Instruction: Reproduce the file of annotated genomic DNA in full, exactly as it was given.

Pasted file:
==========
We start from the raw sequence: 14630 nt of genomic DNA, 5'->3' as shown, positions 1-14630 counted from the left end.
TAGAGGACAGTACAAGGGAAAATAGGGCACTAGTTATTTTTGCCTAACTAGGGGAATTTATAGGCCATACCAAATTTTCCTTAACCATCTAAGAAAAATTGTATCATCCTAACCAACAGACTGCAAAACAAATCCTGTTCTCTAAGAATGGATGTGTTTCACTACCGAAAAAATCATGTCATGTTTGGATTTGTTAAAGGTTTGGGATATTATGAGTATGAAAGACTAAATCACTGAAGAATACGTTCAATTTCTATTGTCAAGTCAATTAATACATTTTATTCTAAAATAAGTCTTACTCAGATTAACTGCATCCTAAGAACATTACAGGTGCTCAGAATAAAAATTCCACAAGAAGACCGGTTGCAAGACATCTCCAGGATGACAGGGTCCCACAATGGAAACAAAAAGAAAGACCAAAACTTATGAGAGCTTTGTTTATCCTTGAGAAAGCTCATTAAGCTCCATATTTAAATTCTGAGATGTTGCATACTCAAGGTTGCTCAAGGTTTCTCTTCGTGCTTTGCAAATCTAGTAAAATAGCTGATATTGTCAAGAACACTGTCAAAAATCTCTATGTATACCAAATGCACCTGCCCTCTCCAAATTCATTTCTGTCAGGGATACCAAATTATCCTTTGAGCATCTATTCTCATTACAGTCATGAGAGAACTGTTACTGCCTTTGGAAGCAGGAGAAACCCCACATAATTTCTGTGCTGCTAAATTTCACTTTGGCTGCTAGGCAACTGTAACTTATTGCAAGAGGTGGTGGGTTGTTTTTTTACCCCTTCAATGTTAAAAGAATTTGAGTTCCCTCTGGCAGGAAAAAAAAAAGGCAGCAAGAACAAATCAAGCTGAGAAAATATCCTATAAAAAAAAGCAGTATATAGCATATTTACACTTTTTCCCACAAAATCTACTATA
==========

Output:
We start from the raw sequence: 14630 nt of genomic DNA, 5'->3' as shown, positions 1-14630 counted from the left end.
TAGAGGACAGTACAAGGGAAAATAGGGCACTAGTTATTTTTGCCTAACTAGGGGAATTTATAGGCCATACCAAATTTTCCTTAACCATCTAAGAAAAATTGTATCATCCTAACCAACAGACTGCAAAACAAATCCTGTTCTCTAAGAATGGATGTGTTTCACTACCGAAAAAATCATGTCATGTTTGGATTTGTTAAAGGTTTGGGATATTATGAGTATGAAAGACTAAATCACTGAAGAATACGTTCAATTTCTATTGTCAAGTCAATTAATACATTTTATTCTAAAATAAGTCTTACTCAGATTAACTGCATCCTAAGAACATTACAGGTGCTCAGAATAAAAATTCCACAAGAAGACCGGTTGCAAGACATCTCCAGGATGACAGGGTCCCACAATGGAAACAAAAAGAAAGACCAAAACTTATGAGAGCTTTGTTTATCCTTGAGAAAGCTCATTAAGCTCCATATTTAAATTCTGAGATGTTGCATACTCAAGGTTGCTCAAGGTTTCTCTTCGTGCTTTGCAAATCTAGTAAAATAGCTGATATTGTCAAGAACACTGTCAAAAATCTCTATGTATACCAAATGCACCTGCCCTCTCCAAATTCATTTCTGTCAGGGATACCAAATTATCCTTTGAGCATCTATTCTCATTACAGTCATGAGAGAACTGTTACTGCCTTTGGAAGCAGGAGAAACCCCACATAATTTCTGTGCTGCTAAATTTCACTTTGGCTGCTAGGCAACTGTAACTTATTGCAAGAGGTGGTGGGTTGTTTTTTTACCCCTTCAATGTTAAAAGAATTTGAGTTCCCTCTGGCAGGAAAAAAAAAAGGCAGCAAGAACAAATCAAGCTGAGAAAATATCCTATAAAAAAAAGCAGTATATAGCATATTTACACTTTTTCCCACAAAATCTACTATA